A set of Bronze Age gold and silver tubes discovered in southern Russia more than a century ago may be the first surviving straws used for communal beer drinking, researchers said Wednesday.
Eight 1-meter-long tubes were found alongside other precious artifacts at a burial mound near the North Caucasus city of Maikop, which holds an archeological site that dates back to 3700-3000 BC. Russian archeologist Nikolai Veselovsky, who unearthed the burial mound in 1897, referred to the intricate tubes as “scepters.”
“Re-examination of these objects, however, suggests they were used as tubes for the communal drinking of beer,” authors of the latest research claimed in the Antiquity Journal.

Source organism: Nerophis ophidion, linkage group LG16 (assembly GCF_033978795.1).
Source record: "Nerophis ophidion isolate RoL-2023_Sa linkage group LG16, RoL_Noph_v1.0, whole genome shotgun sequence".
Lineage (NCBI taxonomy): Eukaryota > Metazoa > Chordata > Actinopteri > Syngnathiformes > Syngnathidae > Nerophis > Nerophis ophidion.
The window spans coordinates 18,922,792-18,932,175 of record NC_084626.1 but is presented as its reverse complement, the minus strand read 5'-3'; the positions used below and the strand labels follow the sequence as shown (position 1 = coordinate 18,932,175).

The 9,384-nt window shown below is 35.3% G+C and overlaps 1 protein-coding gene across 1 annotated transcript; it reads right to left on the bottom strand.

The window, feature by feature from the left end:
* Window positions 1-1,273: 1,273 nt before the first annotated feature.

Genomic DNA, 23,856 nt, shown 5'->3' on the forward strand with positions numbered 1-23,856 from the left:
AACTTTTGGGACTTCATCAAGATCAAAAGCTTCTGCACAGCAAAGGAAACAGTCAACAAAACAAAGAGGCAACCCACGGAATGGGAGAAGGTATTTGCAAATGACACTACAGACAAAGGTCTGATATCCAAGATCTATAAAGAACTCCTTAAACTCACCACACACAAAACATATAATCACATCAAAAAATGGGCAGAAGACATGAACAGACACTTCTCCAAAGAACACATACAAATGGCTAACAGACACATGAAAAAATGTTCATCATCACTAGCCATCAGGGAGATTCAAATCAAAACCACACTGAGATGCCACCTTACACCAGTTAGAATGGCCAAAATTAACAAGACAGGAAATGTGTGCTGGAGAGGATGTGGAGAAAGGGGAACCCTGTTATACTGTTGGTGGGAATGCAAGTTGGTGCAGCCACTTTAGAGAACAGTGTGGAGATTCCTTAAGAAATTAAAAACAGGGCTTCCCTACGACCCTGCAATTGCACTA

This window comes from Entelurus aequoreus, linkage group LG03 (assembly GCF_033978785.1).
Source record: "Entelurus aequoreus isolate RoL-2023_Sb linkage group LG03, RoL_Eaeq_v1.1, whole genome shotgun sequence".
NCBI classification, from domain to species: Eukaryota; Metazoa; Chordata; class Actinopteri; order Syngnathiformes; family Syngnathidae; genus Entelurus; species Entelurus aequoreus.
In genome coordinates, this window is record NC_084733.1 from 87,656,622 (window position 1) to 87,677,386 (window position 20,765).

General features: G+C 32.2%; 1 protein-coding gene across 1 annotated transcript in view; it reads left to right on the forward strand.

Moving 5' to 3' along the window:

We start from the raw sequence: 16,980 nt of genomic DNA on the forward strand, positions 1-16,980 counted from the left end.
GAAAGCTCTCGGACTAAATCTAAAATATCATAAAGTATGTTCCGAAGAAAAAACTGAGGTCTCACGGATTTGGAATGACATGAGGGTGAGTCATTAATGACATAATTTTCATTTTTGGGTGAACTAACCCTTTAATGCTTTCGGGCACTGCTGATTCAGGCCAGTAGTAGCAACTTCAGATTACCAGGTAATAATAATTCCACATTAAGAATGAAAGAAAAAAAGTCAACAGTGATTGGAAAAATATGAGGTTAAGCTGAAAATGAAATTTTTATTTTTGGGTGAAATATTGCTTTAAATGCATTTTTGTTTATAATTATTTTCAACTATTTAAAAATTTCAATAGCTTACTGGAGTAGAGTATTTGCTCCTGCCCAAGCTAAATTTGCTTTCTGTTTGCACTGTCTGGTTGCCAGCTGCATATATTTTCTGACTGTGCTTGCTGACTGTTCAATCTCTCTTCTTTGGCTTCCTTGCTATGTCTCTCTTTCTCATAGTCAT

They said their findings date back to a period that witnessed the onset of large-scale brewing during the Bronze Age in western Asia and the earliest depictions of drinking through a straw that became popular in Mesopotamian art.
The authors added that the thin tubes’ perforated tips were consistent with similar detachable metal straw-tip strainers used in reed straws that were widely used in the region in the second millennium BC.
Residue analysis also showed barley starch granules inside one of the eight tubes, according to the study authors from the Russian Academy of Sciences.
“The set of eight drinking tubes in the Maikop tomb may therefore represent the feasting equipment for eight individuals, who could have sat to drink beer from the single, large jar found in the tomb,” they said.
“If correct, these objects represent the earliest material evidence of drinking through long tubes.”
The tubes are held alongside other finds excavated from the Maikop mounds, or kurgans, in St. Petersburg’s State Hermitage Museum.